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News Clips - January 12, 2007

From January 5 to January 11, Carnegie Mellon Media Relations counted 210 references to the university in worldwide publications. Here is a sample.

Special Section

When shopping, brain pits pain against pleasure
The Times of India | January 7
A battle wages in your brain every time you are out shopping. A new research says specific areas in the brain seem to weigh the pleasure of buying against the pain of spending when people are deciding whether or not to go for the bargain, reports WebMD. A team of researchers consisting of psychologist Brian Knutson of Stanford University; economist George Loewenstein of Carnegie Mellon University; and Drazen Prelec of the Massachusetts Institute of Technology's Sloan School of Management, report their finding in the January issue of Neuron.


This is your brain on shopping
Forbes | January 5
Attention, shoppers: A brave new retailing world may be just around the corner. Using brain-scanning equipment, a team of scientists has discovered that they can correctly predict whether subjects will decide to make a purchase. Their research is published in the paper Neural Predictors of Purchases in the January issue of Neuron. The authors, who hail from Carnegie Mellon University, Stanford University and the MIT Sloan School of Management, work in the budding field of neuroeconomics, a discipline that combines neuroscience, economics and psychology to study human behavior and choice making. ... For Scott Rick, one of the study's authors and a Ph.D. candidate in behavioral decision research at Carnegie Mellon, the most remarkable thing about the study is that it challenges the orthodox economic view of consumer decision making. Traditionally, economists have held that buyers are weighing the immediate pleasure of acquiring an item against the pleasures of other, delayed uses for the money.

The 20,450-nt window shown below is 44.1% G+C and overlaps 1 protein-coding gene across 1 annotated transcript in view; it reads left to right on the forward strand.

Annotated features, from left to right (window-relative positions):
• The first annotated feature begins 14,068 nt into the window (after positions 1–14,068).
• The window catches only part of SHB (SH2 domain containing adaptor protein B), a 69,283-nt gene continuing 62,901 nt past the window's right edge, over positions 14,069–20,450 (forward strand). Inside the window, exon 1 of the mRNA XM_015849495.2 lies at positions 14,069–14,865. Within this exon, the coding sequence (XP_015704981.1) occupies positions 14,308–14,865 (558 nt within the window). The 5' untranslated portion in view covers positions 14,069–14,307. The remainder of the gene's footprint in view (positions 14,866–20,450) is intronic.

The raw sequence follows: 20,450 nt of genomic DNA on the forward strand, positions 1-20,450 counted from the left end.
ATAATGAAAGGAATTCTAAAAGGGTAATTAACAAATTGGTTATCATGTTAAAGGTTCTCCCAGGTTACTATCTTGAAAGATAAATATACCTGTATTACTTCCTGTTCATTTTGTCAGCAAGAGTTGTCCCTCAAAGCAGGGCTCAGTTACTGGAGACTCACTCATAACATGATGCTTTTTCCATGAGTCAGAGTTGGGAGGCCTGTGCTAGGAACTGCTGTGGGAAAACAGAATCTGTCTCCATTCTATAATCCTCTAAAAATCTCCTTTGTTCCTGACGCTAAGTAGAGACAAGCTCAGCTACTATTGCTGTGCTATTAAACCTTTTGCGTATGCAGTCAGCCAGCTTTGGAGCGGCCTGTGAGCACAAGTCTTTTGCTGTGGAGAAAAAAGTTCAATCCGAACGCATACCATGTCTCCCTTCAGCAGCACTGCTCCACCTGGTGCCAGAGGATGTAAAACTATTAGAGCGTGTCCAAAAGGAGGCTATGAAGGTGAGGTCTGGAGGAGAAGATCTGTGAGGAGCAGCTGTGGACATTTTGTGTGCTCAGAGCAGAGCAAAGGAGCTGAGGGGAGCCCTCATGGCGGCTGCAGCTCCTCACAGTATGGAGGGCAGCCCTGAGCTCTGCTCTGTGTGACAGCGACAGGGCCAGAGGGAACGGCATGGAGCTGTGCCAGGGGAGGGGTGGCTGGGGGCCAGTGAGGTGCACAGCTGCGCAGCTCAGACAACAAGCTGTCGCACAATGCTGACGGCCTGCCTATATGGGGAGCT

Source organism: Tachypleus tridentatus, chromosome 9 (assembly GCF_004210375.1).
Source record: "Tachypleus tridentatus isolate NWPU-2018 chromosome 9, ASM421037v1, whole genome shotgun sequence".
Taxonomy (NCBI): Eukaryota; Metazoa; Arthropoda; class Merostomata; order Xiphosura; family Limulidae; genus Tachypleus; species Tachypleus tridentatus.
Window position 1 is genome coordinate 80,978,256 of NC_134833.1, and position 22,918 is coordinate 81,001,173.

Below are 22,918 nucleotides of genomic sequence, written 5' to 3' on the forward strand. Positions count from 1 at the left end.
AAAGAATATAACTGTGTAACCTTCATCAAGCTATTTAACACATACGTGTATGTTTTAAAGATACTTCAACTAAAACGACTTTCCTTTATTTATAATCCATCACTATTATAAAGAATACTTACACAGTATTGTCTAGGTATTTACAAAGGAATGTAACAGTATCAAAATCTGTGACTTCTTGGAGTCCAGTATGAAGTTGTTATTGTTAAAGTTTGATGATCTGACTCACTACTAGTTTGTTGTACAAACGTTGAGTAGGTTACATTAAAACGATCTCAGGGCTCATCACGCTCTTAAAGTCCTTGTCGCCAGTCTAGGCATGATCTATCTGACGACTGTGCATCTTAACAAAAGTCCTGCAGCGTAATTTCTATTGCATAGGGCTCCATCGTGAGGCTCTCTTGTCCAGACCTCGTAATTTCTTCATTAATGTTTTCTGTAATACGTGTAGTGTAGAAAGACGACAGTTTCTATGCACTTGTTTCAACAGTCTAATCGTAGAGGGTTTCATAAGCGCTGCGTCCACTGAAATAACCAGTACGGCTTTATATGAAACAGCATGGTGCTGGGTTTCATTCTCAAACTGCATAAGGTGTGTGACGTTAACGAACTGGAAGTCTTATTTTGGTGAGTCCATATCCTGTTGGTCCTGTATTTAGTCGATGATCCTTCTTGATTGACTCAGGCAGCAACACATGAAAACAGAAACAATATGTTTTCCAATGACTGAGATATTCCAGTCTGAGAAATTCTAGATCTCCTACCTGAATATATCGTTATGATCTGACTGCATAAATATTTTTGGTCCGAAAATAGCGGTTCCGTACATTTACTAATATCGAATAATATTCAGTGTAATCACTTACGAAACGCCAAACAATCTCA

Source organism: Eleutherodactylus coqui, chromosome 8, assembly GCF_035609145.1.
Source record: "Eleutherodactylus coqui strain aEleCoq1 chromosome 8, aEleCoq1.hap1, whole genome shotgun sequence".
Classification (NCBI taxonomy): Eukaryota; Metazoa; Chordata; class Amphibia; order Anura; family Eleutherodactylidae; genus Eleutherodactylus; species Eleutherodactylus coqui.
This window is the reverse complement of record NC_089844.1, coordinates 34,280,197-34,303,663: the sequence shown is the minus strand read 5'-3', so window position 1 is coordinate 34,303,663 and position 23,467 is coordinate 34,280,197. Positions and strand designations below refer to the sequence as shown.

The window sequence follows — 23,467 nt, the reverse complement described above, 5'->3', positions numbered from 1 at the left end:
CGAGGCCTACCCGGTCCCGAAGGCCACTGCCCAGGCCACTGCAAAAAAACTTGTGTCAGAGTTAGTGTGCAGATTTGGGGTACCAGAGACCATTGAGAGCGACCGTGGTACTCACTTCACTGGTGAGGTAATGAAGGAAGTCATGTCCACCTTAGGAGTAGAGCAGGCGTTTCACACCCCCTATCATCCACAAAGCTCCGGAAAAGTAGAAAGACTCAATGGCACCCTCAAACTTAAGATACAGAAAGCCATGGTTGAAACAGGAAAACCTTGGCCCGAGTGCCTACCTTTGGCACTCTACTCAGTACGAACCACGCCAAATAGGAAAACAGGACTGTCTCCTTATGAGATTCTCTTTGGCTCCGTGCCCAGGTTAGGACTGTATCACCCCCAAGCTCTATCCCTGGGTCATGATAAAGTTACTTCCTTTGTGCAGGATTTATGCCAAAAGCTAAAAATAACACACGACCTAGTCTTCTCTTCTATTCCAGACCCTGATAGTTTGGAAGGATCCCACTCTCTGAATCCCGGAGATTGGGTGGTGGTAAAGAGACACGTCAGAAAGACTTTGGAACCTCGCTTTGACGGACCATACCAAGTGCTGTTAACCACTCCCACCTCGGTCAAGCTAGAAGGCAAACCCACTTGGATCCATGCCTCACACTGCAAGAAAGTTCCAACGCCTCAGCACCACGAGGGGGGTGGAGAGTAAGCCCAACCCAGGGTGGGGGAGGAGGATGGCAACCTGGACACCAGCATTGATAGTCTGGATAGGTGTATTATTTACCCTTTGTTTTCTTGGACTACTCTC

When your brain goes shopping
Science | January 4
That new iPod looks terrific...but $249 is a lot of money. To buy or not to buy? A new study sheds light on how your inner consumer makes such existential choices. ... So Knutson, along with colleagues from the Massachusetts Institute of Technology in Cambridge and Carnegie Mellon University in Pittsburgh, Pennsylvania, had 26 volunteers make a series of rapid purchasing decisions with their heads inside an fMRI-scanner. On a screen, the subjects were shown a series of attractive products, such as an MP3-player, a Sex and the City DVD, a box of Godiva chocolates, or a Stanford T-shirt.